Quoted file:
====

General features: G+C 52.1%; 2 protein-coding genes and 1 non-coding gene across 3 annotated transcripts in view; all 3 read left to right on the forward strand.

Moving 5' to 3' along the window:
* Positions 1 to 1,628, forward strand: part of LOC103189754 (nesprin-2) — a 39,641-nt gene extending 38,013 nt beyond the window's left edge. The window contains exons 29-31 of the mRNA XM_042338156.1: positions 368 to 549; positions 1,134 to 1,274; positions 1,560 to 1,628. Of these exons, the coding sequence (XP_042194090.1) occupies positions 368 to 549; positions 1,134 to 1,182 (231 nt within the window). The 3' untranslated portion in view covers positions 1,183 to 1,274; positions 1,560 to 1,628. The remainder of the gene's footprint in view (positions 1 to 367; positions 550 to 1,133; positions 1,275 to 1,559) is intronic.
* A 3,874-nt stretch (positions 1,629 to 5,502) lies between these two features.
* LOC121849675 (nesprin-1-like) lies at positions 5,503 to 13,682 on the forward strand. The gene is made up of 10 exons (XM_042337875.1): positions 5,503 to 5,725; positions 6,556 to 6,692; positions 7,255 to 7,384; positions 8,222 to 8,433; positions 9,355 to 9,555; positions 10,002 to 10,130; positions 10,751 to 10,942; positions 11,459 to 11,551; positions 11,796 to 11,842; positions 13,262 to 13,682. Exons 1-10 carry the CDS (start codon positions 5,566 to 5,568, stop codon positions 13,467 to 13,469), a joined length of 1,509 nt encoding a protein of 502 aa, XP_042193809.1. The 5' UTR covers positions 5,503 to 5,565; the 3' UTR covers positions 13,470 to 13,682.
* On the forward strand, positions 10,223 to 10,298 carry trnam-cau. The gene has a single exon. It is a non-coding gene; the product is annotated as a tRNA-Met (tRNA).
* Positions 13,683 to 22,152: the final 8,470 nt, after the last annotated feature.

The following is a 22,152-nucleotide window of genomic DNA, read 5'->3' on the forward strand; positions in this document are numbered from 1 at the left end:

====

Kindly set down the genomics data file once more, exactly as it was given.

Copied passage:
General features: G+C 52.1%; 2 protein-coding genes and 1 non-coding gene across 3 annotated transcripts in view; all 3 read left to right on the forward strand.

Moving 5' to 3' along the window:
* Positions 1 to 1,628, forward strand: part of LOC103189754 (nesprin-2) — a 39,641-nt gene extending 38,013 nt beyond the window's left edge. The window contains exons 29-31 of the mRNA XM_042338156.1: positions 368 to 549; positions 1,134 to 1,274; positions 1,560 to 1,628. Of these exons, the coding sequence (XP_042194090.1) occupies positions 368 to 549; positions 1,134 to 1,182 (231 nt within the window). The 3' untranslated portion in view covers positions 1,183 to 1,274; positions 1,560 to 1,628. The remainder of the gene's footprint in view (positions 1 to 367; positions 550 to 1,133; positions 1,275 to 1,559) is intronic.
* A 3,874-nt stretch (positions 1,629 to 5,502) lies between these two features.
* LOC121849675 (nesprin-1-like) lies at positions 5,503 to 13,682 on the forward strand. The gene is made up of 10 exons (XM_042337875.1): positions 5,503 to 5,725; positions 6,556 to 6,692; positions 7,255 to 7,384; positions 8,222 to 8,433; positions 9,355 to 9,555; positions 10,002 to 10,130; positions 10,751 to 10,942; positions 11,459 to 11,551; positions 11,796 to 11,842; positions 13,262 to 13,682. Exons 1-10 carry the CDS (start codon positions 5,566 to 5,568, stop codon positions 13,467 to 13,469), a joined length of 1,509 nt encoding a protein of 502 aa, XP_042193809.1. The 5' UTR covers positions 5,503 to 5,565; the 3' UTR covers positions 13,470 to 13,682.
* On the forward strand, positions 10,223 to 10,298 carry trnam-cau. The gene has a single exon. It is a non-coding gene; the product is annotated as a tRNA-Met (tRNA).
* Positions 13,683 to 22,152: the final 8,470 nt, after the last annotated feature.

The following is a 22,152-nucleotide window of genomic DNA, read 5'->3' on the forward strand; positions in this document are numbered from 1 at the left end: